Factors Impacting Homeowners Insurance Rates

Factors Impacting Homeowners Insurance Rates

Find Cheap Homeowners Insurance Quotes in Your Area

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Consumers can still walk into the office of an insurance company or speak to an agent on the phone to get a quote, but now you can also get an accurate quote online in about five minutes. Online is the best place to start when you’re shopping for home insurance.

You already know most of the information an insurance company needs to create a custom quote for you. Some things you might not know off the top of your head but can easily figure out. We’ve broken down the information insurance quote calculators ask for below and explained how they use that information to calculate your quote.

The cost of your homeowners insurance is determined by:

Factors that impact your homeowners insurance rates

Here are some examples of what home insurance companies factor into your quote:

  • Replacement cost
  • Age of the home
  • Square footage of the home
  • Number of primary inhabitants
  • Construction type (materials used)
  • Roof type
  • Fire protection
  • Area claim history
  • Personal claim history
  • Pets
  • Owner's credit score
  • Owner's insurance score
  • Security or alarm system
  • Fire alarm system
  • Deadbolt locks
  • Crime in a neighborhood

Estimated replacement cost: The most important number to get right

The estimated replacement cost is the amount of money it would cost to build the exact same home where it stands now.

The most important number and piece of information when determining the cost of homeowners insurance is the estimated replacement cost of the home. This is different from the market value of the home, which includes other things such as the value of the plot of land. Every online quote calculator will ask you for this number.

If you don't know the replacement value of your home, many companies, like State Farm, use tools on their online quote forms to estimate the replacement value of your home once you enter your address. Companies typically send their own appraisers to estimate the replacement cost in person. It could be a good idea to consider hiring an appraiser, too.

Most appraisals cost between $200 and $400, but they can be as high as $500 or more, depending on how far the appraiser must travel to your property. Getting your own assessment gives you a basis of comparison when your home insurance company comes back with their cost.

The deductible you choose

One of the ways you can significantly impact the cost of your premium while using a quote calculator online is by increasing your deductible — the amount you pay before making an insurance claim. Higher deductibles generally mean lower premiums. In fact, increasing your deductible from $500 to $1,000 could reduce the cost you pay for homeowners insurance by 13%.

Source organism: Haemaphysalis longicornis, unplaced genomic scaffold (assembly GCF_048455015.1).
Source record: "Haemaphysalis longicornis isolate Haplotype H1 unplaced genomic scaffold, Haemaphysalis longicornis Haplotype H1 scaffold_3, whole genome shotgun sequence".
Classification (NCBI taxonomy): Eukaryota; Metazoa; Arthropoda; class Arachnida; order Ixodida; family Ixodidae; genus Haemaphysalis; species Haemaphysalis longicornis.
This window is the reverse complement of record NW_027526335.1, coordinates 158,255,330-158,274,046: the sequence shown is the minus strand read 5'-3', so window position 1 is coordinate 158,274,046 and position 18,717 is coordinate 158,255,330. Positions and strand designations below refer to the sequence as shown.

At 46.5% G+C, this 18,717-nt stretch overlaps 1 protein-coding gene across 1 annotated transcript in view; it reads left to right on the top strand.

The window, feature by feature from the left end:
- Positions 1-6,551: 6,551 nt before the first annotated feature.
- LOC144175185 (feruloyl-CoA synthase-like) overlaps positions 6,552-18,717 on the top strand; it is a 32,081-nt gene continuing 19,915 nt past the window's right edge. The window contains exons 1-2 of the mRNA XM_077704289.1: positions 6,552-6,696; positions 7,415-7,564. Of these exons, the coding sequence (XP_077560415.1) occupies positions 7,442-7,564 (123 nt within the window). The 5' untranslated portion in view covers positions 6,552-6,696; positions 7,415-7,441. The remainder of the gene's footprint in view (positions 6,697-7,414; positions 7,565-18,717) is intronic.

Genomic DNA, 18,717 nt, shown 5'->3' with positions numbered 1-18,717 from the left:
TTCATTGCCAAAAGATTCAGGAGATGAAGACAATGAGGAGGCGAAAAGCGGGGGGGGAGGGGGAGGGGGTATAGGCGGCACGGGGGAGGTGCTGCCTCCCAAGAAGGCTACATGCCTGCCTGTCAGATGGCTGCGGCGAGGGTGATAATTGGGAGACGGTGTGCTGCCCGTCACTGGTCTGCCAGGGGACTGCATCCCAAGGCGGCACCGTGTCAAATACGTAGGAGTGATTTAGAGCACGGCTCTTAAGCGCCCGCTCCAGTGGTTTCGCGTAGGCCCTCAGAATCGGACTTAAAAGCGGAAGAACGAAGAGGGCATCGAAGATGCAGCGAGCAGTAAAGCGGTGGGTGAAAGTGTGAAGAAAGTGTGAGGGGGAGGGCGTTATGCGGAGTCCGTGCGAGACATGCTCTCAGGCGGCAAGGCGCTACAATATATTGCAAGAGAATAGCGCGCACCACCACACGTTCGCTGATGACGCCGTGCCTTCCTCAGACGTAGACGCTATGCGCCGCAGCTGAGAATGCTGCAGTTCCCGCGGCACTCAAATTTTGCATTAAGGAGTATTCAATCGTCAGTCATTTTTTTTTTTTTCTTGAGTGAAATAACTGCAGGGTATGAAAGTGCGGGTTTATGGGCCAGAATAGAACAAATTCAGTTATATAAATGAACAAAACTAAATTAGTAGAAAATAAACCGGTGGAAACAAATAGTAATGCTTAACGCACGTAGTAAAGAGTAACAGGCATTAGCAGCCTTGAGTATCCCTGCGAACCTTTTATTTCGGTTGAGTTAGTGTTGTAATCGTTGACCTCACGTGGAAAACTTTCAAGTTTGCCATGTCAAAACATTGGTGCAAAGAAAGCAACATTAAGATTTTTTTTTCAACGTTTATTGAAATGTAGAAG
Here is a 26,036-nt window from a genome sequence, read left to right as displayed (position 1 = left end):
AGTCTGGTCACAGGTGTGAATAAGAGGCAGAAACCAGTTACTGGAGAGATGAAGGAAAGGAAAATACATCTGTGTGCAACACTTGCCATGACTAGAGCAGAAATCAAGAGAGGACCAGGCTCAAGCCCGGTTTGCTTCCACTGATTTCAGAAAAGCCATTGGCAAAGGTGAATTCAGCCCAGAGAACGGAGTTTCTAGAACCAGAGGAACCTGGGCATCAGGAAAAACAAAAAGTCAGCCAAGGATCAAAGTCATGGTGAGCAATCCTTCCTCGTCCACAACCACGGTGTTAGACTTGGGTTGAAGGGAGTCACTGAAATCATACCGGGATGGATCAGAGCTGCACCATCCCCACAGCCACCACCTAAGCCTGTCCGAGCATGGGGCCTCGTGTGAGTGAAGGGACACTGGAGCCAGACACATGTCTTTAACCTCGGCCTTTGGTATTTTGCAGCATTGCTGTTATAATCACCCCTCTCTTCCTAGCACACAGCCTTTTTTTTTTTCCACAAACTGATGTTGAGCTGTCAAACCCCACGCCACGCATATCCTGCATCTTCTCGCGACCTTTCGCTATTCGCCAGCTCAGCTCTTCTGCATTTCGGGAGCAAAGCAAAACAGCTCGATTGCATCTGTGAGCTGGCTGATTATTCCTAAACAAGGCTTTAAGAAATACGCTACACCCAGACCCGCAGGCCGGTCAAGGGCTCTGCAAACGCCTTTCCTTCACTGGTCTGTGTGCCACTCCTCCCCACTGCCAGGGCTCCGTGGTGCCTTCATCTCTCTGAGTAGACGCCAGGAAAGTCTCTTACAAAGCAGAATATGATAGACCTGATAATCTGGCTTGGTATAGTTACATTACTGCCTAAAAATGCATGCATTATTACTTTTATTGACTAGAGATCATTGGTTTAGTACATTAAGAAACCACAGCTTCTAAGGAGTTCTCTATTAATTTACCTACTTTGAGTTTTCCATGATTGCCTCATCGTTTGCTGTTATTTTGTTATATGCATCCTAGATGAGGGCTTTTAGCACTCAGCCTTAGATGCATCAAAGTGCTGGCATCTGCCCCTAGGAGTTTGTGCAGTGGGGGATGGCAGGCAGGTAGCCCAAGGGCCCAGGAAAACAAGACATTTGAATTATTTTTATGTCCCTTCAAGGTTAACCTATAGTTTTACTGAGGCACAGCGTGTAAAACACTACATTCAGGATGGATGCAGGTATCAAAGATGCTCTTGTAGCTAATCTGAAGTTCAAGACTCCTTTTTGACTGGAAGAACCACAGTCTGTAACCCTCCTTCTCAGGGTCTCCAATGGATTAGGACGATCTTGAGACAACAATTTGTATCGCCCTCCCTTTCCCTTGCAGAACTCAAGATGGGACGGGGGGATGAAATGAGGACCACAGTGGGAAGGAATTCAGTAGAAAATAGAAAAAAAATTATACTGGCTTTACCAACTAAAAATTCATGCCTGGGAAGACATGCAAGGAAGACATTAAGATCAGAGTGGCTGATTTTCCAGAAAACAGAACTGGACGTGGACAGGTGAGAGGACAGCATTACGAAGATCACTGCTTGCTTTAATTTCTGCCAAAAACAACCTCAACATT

Choosing the right homeowners insurance deductible can be tricky. The higher the deductible you choose, the lower the cost of the premium quoted. However, selecting a deductible that's too high will restrict the property losses you can make claims on.

Some home insurance companies require you to select a deductible that's represented as a percentage of your coverage. If your policy is worth $300,000, then a 1% deductible would equal $3,000.

Other information used to calculate your quote

Calculators typically give you the option to provide your social security number, which companies use to check your credit and insurance scores. The credit check, called a "soft pull," is a less detailed credit check than most and will not affect your credit score.

Your insurance score, like your credit score, is determined by your credit report and used by companies to calculate your premium. Scores and the frequency of claim filings are related, so insurance companies use the information to determine the appropriate cost of the policyholder’s premium.

Additional information about the insured home is used, as well. Much of it is listed in the box with this guide. Your homeowners insurance premium may be influenced by:

  • Your home's square footage: Larger homes tend to cost more to insure because there would be more space to repair if it were damaged.
  • The material of your home's roof: Clay and concrete roofs last longer, and are more resistant to damage from hail or wind, than ones made of asphalt.
  • Your property's construction type: A steel-beamed home is less likely to suffer extensive fire damage than a wooden-frame structure.
  • The type of dog you have: Your personal liability coverage could be impacted if you own certain types of dogs, like a pit bull or doberman, which tend to generate more homeowners claims for biting.
  • Special on-property risks: Trampolines and swimming pools can raise the cost of your homeowners insurance.

Costs that quote calculators do not include

Almost all online quote calculators generate some version of an HO-3 policy form, the most common type of policy purchased. For most people, this is an adequate amount of coverage and protection, and the quote delivered is going to be close to the premium they can expect to pay. However, some homeowners may need more coverage.

Standard home insurance policies do not cover damages or loss due to earthquakes, flooding or sinkholes. You might need a separate policy to protect you and your home from one or more of those perils.

Even if you don’t think so, you might need one of those coverages if you live in a high-risk area or want to take extra precautions to protect the value of your home. These additional coverages can be expensive and, in some cases, dramatically increase what you can expect to pay in premiums to protect your home. Reference our guides specifically to those perils to determine whether you need coverage.

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